(A view from the top of the Pinotage Block)
The intensity of the Okanagan summer is beginning to ramp up this time of the season, and our grapes are beginning to benefit from the averages of thirty degree temperatures during the day with big diurnal swings in the evenings. This unique aspect of our climate allows the grapes to produce big fruity flavors while preserving crucial acidity levels that balance the wine and produce flavor profiles that are highly unique to the Okanagan terroir. Today, I was lucky to attend the second session of the BC Wine Institute’s Wine Ambassador program. The session focused on the many micro-climates and the many as of yet unrecognized regional growing designations which range from warm desert subregions, to cool climate sub-regions spanning from the southern O.K. Falls/Similkameen valley all the way up to Lake Country in the north end. The session also highlighted how these micro-climates and the multitude of wines that are able to be produced within them might be complicating factor for B.C’s international wine branding, but that emphasis must be placed on creating official designations for these sub-regions in order so they may be recognized for what they do best, in place of one generic branding of the Okanagan as a whole. I agree that the creation of smaller appellations or designations would be most helpful in pointing people in the right direction while also allowing for specificities that do not blanket over the subtle nuances present within these unique sub-climates. Over all I found the session quite helpful in providing some talking points to bring up in the tasting room that are specific to the Okanagan.
With the long weekend come and gone (HAPPY 150 CANADA, EH) and my Canada Day hangover finally fully dissipated, I just now have time to reflect on the more recent developments around the winery and the vineyard. The vineyard blocks are in full swing and seem to be growing by the foot everyday (I exaggerate, slightly), so now is the time to begin wrangling those rambunctious growths by lifting up the support wire and by tucking stray canes into neat rows. I haven’t spent nearly as much time out in the vineyard with the ramping up of tourist season and the long weekend warriors, so for the last six days I have had the pleasure of being part of the never ending waves of bachelorette parties, yoga retreats, and a veritable mixture of foreigners and locals looking for their next glass of Okanagan wine! The diversity of visitors always keeps me on my toes and my wits sharp, but that makes it all the more fun and enjoyable to keep on researching the world of wine.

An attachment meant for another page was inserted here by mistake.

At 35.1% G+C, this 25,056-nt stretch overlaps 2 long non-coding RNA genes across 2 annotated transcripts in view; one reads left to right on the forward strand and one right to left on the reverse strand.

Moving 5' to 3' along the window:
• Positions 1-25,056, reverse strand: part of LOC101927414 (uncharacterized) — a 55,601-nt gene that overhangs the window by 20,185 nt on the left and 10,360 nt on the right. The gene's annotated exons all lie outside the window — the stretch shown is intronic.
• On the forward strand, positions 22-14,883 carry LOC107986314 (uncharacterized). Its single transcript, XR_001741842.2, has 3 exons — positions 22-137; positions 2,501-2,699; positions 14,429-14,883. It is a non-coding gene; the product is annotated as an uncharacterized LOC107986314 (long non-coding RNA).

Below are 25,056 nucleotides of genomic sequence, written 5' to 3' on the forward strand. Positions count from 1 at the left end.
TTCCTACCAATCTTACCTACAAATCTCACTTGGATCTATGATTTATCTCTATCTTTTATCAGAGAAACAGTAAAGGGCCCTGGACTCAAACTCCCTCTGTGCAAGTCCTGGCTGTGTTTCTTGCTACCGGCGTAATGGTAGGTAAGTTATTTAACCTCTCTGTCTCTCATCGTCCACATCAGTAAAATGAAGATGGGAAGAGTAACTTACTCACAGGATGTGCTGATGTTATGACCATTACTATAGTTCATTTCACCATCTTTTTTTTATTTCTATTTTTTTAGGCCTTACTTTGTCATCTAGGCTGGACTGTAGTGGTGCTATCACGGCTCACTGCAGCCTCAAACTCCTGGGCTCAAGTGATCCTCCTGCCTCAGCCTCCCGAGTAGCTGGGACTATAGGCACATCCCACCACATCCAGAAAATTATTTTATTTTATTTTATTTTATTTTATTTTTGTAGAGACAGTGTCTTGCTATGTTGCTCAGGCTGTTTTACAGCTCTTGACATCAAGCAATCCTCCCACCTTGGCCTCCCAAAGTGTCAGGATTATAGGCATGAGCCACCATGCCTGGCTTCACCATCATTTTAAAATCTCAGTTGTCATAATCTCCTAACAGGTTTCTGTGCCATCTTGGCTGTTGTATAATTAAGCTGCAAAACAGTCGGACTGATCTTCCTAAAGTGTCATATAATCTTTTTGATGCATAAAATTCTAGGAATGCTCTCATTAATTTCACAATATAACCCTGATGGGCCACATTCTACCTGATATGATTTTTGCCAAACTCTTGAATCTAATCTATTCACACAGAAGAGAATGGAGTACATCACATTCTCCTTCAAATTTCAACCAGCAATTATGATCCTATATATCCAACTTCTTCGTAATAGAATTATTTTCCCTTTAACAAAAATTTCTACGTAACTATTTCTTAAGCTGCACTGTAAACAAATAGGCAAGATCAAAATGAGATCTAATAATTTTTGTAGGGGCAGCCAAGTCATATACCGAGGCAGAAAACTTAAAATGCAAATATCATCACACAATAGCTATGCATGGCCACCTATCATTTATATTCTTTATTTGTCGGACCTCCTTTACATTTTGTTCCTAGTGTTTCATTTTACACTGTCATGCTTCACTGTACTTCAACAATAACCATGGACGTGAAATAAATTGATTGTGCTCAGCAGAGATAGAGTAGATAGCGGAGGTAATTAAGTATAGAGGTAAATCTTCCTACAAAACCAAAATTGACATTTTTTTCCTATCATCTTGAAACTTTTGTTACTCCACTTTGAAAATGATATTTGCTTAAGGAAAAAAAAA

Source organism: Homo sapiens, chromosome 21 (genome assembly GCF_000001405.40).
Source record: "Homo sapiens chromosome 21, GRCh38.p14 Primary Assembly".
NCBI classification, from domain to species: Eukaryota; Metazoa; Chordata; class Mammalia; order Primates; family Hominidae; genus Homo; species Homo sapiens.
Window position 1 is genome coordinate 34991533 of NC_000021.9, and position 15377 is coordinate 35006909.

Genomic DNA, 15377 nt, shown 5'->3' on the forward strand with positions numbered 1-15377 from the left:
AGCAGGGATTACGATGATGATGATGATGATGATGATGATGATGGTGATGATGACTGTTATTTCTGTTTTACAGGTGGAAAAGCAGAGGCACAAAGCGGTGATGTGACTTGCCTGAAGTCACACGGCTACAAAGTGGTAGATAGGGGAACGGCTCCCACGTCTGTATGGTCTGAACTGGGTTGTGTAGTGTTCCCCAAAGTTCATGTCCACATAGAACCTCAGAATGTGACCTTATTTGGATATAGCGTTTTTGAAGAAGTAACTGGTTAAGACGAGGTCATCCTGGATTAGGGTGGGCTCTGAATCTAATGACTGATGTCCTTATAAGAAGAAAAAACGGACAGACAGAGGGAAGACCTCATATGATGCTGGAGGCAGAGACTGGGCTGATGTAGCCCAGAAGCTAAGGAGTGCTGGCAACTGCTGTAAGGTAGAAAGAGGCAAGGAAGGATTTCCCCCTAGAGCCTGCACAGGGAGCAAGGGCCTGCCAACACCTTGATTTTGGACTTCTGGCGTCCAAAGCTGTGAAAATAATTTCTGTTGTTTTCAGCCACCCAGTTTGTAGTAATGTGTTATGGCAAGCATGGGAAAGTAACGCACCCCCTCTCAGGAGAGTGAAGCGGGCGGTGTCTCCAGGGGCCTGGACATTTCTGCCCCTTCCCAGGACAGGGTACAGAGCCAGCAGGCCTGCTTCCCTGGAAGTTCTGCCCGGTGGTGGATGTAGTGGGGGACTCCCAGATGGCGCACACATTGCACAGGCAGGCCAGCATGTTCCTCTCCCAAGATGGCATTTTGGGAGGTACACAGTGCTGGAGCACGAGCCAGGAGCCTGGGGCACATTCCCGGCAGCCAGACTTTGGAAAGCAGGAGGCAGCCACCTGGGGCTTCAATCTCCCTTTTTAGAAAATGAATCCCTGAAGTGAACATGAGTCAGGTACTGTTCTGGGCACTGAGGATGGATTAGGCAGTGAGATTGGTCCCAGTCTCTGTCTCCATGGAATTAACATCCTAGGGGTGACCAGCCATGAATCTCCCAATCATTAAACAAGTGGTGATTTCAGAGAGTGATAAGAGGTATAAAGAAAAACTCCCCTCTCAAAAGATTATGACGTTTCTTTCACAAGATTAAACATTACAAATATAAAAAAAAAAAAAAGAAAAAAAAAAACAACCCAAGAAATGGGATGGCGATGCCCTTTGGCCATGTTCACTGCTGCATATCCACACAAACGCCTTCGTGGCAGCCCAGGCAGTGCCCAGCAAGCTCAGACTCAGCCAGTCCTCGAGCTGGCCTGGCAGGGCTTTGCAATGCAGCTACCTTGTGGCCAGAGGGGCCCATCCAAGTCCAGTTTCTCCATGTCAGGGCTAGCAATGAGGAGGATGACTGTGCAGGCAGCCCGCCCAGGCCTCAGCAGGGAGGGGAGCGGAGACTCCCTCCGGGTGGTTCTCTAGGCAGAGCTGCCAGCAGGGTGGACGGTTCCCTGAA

(A view of the baby grapes on Block 13 – Pinotage)
As I’ve been studying for the first level WSET one of the more interesting aspects has been the idea of food and wine pairings, and the complicated nature of selecting the right dish for the right wine, or vice versa. Most surprising, for myself at least, was the idea of umami as a difficult pairing that most often needs an added element – salt, acidity, sugar etc – to create a pleasing effect when paired with wine (wine that should be equally rich in flavour and in depth of body). Another surprise was the idea that a sweet dessert can actually enhance the bitterness and tannic levels present in a wine, something I experienced first hand last night as I tossed a mouthful of milk chocolate peanut butter M&M’s then took a sip of my Pinotage Merlot blend, which is usually quite fruity and smooth but with the present of the sweet milk chocolate was quite brutally diminished and replaced with an unpleasant bitter quality paired with a bitingly dry mouthfeel. Needless to say, I taught myself a practical lesson that will most definitely be remembered and applied to future wine pairings!
As the 15th of July (the date of the WSET course) approaches fast all I can think about is the camping trip/wine and cider touring I have planned for next week! It is going to be a beautiful getaway for myself, the boyfriend and the dog as we make our way towards the north of the Okanagan, where I’ve planned several stops along the way including Ex Nihilo in Lake Country, The BX Press in Vernon as well as a couple of small production cool climate wineries in the Enderby area including Larch Hills and Waterside Wines. Next blog post I have planned to be a recap of the trip and any notable places and wines we experienced along the way!
xoxo Babbling Bottles